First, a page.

Mention landlords to the general public and it is a safe bet that one of two images will spring to mind, reflecting what the popular perception of a landlord is: A Rigsby-type character, owning disreputable and insanitary houses in multiple occupation, or a rich uncaring landlord whose interest is only in making substantial sums of money from his hard-working tenants. Though either could be true for some, for the majority of landlords, neither is true.
The Rigsby’s should not be able to survive long in this time of increased legislation, licensing and accreditation schemes. Shouldn’t be able to, but do, in some areas where demand for housing of any kind is so great and with cuts which have hit so savagely, that proactive inspections by Public Health Units are no longer possible. These landlords bring disrepute on the private sector, which houses so many.
As for the wealthy landlord, yes there are plenty of those around who find that letting their portfolios brings a very healthy income. Some will be so determined on profit that they will exclude benefit dependents and anyone else they deem unable to pay the rents demanded. Others will behave with kindness to their tenants and find they have long-stay tenants who become friends.
But neither category, Rigsby or the Duke of Westminster, are the norm. The norm is more likely to be the person who has had a property left to them and want to make something from it, or the person who decided to follow the advice of the then Chancellor, Gordon Brown, following the pensions crash, to buy a property as a pension pot for the future. They may have had no wish to increase their single or double investment property into a sizable portfolio.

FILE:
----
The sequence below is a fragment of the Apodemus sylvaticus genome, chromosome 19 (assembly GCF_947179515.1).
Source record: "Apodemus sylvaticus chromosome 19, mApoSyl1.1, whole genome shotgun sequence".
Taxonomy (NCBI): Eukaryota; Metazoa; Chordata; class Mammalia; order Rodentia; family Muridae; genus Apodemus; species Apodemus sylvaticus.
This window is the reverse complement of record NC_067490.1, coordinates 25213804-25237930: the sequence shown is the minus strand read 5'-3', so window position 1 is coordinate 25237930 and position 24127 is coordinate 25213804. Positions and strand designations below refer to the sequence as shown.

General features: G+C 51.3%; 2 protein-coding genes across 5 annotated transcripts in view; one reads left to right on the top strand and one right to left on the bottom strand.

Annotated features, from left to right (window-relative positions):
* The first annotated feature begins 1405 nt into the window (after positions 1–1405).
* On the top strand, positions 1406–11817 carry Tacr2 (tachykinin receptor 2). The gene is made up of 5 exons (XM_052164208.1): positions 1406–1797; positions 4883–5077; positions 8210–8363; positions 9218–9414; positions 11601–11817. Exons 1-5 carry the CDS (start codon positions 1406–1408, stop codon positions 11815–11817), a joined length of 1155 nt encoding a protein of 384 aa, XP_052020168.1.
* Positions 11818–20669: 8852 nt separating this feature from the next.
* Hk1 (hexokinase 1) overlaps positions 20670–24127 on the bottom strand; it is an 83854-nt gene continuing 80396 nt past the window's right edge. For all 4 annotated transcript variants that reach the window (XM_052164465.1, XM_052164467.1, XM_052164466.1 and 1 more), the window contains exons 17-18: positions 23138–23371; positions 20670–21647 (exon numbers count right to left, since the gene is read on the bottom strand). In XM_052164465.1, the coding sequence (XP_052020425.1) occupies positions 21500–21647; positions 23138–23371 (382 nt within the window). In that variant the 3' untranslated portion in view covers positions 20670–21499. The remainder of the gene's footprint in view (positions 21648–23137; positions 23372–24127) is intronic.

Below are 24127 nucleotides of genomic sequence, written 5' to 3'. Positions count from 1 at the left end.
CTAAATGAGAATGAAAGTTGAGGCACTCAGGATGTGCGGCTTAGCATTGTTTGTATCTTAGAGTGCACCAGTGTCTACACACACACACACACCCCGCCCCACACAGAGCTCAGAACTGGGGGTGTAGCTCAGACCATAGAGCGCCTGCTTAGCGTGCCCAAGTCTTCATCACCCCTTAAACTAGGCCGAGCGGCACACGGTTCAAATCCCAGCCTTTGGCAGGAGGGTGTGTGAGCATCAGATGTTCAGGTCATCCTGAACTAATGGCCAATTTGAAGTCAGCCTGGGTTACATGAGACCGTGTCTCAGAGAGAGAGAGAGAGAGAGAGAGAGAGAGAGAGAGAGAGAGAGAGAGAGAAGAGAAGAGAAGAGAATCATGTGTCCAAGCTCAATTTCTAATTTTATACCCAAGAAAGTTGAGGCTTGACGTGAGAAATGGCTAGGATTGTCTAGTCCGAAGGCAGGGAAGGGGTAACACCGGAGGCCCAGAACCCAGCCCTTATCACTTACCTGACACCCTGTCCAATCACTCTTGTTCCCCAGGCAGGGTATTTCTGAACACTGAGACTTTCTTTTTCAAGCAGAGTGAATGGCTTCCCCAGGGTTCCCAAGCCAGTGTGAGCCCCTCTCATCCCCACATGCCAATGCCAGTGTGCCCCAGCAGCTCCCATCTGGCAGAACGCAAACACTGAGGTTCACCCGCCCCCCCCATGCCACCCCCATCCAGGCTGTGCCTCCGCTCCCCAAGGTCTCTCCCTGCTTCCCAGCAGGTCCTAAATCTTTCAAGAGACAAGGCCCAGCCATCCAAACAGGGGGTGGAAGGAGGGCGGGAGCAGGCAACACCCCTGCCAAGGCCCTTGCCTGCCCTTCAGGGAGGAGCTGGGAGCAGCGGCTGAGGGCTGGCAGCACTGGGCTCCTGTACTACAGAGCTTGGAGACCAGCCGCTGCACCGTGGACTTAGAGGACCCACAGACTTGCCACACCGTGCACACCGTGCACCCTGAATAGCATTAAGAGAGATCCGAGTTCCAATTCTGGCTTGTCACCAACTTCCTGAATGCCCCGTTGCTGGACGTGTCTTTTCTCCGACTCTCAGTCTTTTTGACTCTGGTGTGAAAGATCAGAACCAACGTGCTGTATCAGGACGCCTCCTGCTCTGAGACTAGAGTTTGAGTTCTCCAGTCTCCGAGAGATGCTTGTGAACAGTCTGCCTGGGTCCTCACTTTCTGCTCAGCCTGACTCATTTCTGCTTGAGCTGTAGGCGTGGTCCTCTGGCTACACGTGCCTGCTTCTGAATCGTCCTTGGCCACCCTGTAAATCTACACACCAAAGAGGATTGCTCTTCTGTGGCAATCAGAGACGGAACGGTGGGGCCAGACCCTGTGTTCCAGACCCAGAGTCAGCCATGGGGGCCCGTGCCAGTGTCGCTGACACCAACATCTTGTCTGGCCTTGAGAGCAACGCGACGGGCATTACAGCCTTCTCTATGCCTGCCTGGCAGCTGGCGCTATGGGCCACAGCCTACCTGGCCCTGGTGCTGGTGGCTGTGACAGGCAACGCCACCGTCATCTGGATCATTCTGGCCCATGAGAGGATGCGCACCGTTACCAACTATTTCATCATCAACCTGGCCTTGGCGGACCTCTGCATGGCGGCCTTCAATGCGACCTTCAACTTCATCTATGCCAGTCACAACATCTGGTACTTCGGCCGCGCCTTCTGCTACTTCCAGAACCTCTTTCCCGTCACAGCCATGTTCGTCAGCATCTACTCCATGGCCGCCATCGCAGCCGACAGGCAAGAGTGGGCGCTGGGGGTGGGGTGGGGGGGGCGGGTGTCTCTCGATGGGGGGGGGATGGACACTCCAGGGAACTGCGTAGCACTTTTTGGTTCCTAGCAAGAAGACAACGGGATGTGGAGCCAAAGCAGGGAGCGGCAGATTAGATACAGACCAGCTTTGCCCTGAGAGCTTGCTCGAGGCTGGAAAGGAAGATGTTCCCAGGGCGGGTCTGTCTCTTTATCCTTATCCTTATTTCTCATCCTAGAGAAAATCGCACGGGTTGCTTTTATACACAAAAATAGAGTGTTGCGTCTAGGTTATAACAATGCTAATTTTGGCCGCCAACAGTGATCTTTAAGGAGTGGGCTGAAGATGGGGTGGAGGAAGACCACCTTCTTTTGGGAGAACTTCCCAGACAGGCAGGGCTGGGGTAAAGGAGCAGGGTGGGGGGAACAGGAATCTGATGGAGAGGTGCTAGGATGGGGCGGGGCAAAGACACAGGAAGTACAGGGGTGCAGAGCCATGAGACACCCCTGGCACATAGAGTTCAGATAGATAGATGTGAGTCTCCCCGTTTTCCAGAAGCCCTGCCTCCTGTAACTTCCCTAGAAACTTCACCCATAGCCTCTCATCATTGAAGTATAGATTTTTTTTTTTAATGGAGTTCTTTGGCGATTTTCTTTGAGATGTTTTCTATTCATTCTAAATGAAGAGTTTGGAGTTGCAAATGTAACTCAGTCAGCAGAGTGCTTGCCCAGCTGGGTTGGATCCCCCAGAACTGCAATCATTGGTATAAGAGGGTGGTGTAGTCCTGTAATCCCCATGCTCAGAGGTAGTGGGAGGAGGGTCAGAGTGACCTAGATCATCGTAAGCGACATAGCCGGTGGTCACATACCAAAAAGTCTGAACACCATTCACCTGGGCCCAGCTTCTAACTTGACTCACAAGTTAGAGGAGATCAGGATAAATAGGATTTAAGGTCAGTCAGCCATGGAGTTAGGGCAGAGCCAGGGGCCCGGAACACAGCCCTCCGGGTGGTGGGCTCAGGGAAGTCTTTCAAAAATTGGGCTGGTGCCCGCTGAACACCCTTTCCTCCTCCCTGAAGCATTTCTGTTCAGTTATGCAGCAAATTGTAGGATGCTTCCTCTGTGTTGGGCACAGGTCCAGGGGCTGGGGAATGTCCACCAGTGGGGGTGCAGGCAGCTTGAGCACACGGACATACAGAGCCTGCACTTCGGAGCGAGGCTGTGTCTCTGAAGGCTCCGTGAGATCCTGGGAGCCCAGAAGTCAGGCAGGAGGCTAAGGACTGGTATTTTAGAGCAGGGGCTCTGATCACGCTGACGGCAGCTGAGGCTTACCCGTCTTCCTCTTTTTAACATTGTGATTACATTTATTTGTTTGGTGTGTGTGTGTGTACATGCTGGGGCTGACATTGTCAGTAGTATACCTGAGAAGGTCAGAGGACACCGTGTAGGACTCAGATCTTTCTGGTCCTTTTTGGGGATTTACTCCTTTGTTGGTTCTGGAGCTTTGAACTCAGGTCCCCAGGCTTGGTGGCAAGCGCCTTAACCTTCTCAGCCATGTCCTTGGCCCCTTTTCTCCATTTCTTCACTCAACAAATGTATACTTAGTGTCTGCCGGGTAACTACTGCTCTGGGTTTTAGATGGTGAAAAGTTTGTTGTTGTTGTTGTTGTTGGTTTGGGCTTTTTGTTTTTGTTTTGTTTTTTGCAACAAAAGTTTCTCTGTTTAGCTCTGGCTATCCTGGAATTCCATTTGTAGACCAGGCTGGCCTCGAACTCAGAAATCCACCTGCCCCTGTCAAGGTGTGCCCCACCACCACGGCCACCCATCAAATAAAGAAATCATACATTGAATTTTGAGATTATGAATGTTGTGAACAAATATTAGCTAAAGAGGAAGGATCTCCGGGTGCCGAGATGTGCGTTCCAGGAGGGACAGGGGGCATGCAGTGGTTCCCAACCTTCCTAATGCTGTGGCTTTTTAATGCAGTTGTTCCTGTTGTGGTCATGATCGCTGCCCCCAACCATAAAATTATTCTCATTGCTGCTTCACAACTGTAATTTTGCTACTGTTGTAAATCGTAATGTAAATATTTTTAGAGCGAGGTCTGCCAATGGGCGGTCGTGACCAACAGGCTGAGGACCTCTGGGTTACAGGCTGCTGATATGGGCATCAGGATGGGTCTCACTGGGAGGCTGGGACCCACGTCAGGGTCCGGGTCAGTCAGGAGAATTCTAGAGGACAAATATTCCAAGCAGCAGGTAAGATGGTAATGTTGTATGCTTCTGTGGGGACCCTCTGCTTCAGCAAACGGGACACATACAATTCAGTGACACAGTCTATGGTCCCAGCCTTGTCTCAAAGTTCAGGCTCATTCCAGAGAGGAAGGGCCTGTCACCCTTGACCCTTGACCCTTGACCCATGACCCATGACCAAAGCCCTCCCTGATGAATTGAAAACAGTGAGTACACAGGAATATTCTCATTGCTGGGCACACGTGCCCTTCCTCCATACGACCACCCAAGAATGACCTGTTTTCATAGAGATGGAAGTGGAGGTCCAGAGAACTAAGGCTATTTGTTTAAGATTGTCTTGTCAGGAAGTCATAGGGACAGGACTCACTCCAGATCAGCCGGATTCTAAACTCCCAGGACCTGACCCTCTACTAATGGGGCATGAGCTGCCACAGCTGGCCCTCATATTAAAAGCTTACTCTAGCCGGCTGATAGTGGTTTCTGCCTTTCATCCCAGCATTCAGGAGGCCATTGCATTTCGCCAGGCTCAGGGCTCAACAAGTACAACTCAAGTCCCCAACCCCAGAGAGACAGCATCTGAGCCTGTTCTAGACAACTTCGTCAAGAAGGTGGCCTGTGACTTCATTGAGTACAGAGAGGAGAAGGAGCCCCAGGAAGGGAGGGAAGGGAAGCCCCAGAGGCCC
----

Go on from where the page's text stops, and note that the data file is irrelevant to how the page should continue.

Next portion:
HomeLet conducted a national survey in 2015 which tried to get as diverse a response as they could. Although there were only 2,000 who completed the survey, the findings showed that 32% were aged 60+; 55% of the landlords had only 1 property, with 36% having 2 or 3 properties.
Those small landlords who have now reached their senior years find that other investments are declining, savings are earning little. If anything; the additional income from the property intended to give them a better retirement, is all that is keeping their heads above water.
Statistics provided by Responsible Equity Release show that 81% (8 out of 10) of pensioners who own a property which they rent out state that this provided a vital boost to their retirement income. 72% (almost three quarters) stated even more strongly that they would struggle to make ends meet, were it not for the income they received from property.
That so many can see their rental income as such a necessity, though the legislative requirements now add so much to the costs the landlord incurs is an indicator of the value that the older generation place on ‘paying their own way’. The recent tax changes however, are making a considerable number of pensioner landlords re-think their strategy.
Is it worthwhile for them to have the hassle of renting a property, re-furbishing, replacing items, for the income they receive? Some will sell their properties and lose the income, though in the short-term, they will have the capital from the sale – which will mean they are unable to claim benefits, but still live on the inadequate means which required the rental income in the first place.
It is a short-sighted policy which hits all in the same way, whether they be Dukes or ordinary, working people. The difference is, the Dukes may have additional resources and clever accountants who can make up the short-fall in some way. ‘The typical landlord’ sadly, does not.
For advice on buy to let issues – General Knowledge